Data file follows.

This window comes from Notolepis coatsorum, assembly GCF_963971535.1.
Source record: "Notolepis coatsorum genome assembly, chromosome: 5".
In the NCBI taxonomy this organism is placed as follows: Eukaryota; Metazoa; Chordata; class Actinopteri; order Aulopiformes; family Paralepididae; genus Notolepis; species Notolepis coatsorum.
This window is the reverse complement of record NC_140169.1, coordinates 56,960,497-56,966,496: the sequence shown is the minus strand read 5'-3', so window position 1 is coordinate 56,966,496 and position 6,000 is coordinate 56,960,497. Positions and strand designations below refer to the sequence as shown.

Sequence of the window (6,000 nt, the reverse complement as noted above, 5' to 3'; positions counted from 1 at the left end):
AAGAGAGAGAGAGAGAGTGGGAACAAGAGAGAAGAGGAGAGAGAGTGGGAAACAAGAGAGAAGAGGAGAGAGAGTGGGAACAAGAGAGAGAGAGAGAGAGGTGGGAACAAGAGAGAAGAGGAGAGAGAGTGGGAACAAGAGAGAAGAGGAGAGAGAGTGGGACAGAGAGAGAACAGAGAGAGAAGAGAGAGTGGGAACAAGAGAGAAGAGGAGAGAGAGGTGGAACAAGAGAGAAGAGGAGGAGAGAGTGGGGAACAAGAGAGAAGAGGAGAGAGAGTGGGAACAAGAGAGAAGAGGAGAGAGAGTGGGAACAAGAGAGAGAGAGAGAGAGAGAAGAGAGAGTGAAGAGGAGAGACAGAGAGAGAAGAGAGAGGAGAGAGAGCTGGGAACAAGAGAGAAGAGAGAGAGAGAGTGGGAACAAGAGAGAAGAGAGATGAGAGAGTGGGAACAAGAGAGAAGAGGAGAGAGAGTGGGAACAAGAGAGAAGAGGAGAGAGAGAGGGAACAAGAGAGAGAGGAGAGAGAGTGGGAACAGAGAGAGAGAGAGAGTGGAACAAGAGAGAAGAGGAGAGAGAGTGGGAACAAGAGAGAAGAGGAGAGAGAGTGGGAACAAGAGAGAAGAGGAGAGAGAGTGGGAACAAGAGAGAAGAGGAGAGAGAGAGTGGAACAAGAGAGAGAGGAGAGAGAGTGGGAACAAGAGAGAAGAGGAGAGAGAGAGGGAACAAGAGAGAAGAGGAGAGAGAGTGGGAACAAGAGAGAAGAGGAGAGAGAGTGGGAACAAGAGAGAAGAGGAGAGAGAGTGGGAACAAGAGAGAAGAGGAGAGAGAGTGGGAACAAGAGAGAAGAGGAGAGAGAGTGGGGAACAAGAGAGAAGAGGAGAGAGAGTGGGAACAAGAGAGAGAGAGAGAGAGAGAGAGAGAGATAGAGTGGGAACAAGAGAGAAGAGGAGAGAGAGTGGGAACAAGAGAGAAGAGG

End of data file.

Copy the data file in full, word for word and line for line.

This window comes from Notolepis coatsorum, assembly GCF_963971535.1.
Source record: "Notolepis coatsorum genome assembly, chromosome: 5".
In the NCBI taxonomy this organism is placed as follows: Eukaryota; Metazoa; Chordata; class Actinopteri; order Aulopiformes; family Paralepididae; genus Notolepis; species Notolepis coatsorum.
This window is the reverse complement of record NC_140169.1, coordinates 56,960,497-56,966,496: the sequence shown is the minus strand read 5'-3', so window position 1 is coordinate 56,966,496 and position 6,000 is coordinate 56,960,497. Positions and strand designations below refer to the sequence as shown.

Sequence of the window (6,000 nt, the reverse complement as noted above, 5' to 3'; positions counted from 1 at the left end):
AAGAGAGAGAGAGAGAGTGGGAACAAGAGAGAAGAGGAGAGAGAGTGGGAAACAAGAGAGAAGAGGAGAGAGAGTGGGAACAAGAGAGAGAGAGAGAGAGGTGGGAACAAGAGAGAAGAGGAGAGAGAGTGGGAACAAGAGAGAAGAGGAGAGAGAGTGGGACAGAGAGAGAACAGAGAGAGAAGAGAGAGTGGGAACAAGAGAGAAGAGGAGAGAGAGGTGGAACAAGAGAGAAGAGGAGGAGAGAGTGGGGAACAAGAGAGAAGAGGAGAGAGAGTGGGAACAAGAGAGAAGAGGAGAGAGAGTGGGAACAAGAGAGAGAGAGAGAGAGAGAAGAGAGAGTGAAGAGGAGAGACAGAGAGAGAAGAGAGAGGAGAGAGAGCTGGGAACAAGAGAGAAGAGAGAGAGAGAGTGGGAACAAGAGAGAAGAGAGATGAGAGAGTGGGAACAAGAGAGAAGAGGAGAGAGAGTGGGAACAAGAGAGAAGAGGAGAGAGAGAGGGAACAAGAGAGAGAGGAGAGAGAGTGGGAACAGAGAGAGAGAGAGAGTGGAACAAGAGAGAAGAGGAGAGAGAGTGGGAACAAGAGAGAAGAGGAGAGAGAGTGGGAACAAGAGAGAAGAGGAGAGAGAGTGGGAACAAGAGAGAAGAGGAGAGAGAGAGTGGAACAAGAGAGAGAGGAGAGAGAGTGGGAACAAGAGAGAAGAGGAGAGAGAGAGGGAACAAGAGAGAAGAGGAGAGAGAGTGGGAACAAGAGAGAAGAGGAGAGAGAGTGGGAACAAGAGAGAAGAGGAGAGAGAGTGGGAACAAGAGAGAAGAGGAGAGAGAGTGGGAACAAGAGAGAAGAGGAGAGAGAGTGGGGAACAAGAGAGAAGAGGAGAGAGAGTGGGAACAAGAGAGAGAGAGAGAGAGAGAGAGAGAGATAGAGTGGGAACAAGAGAGAAGAGGAGAGAGAGTGGGAACAAGAGAGAAGAGG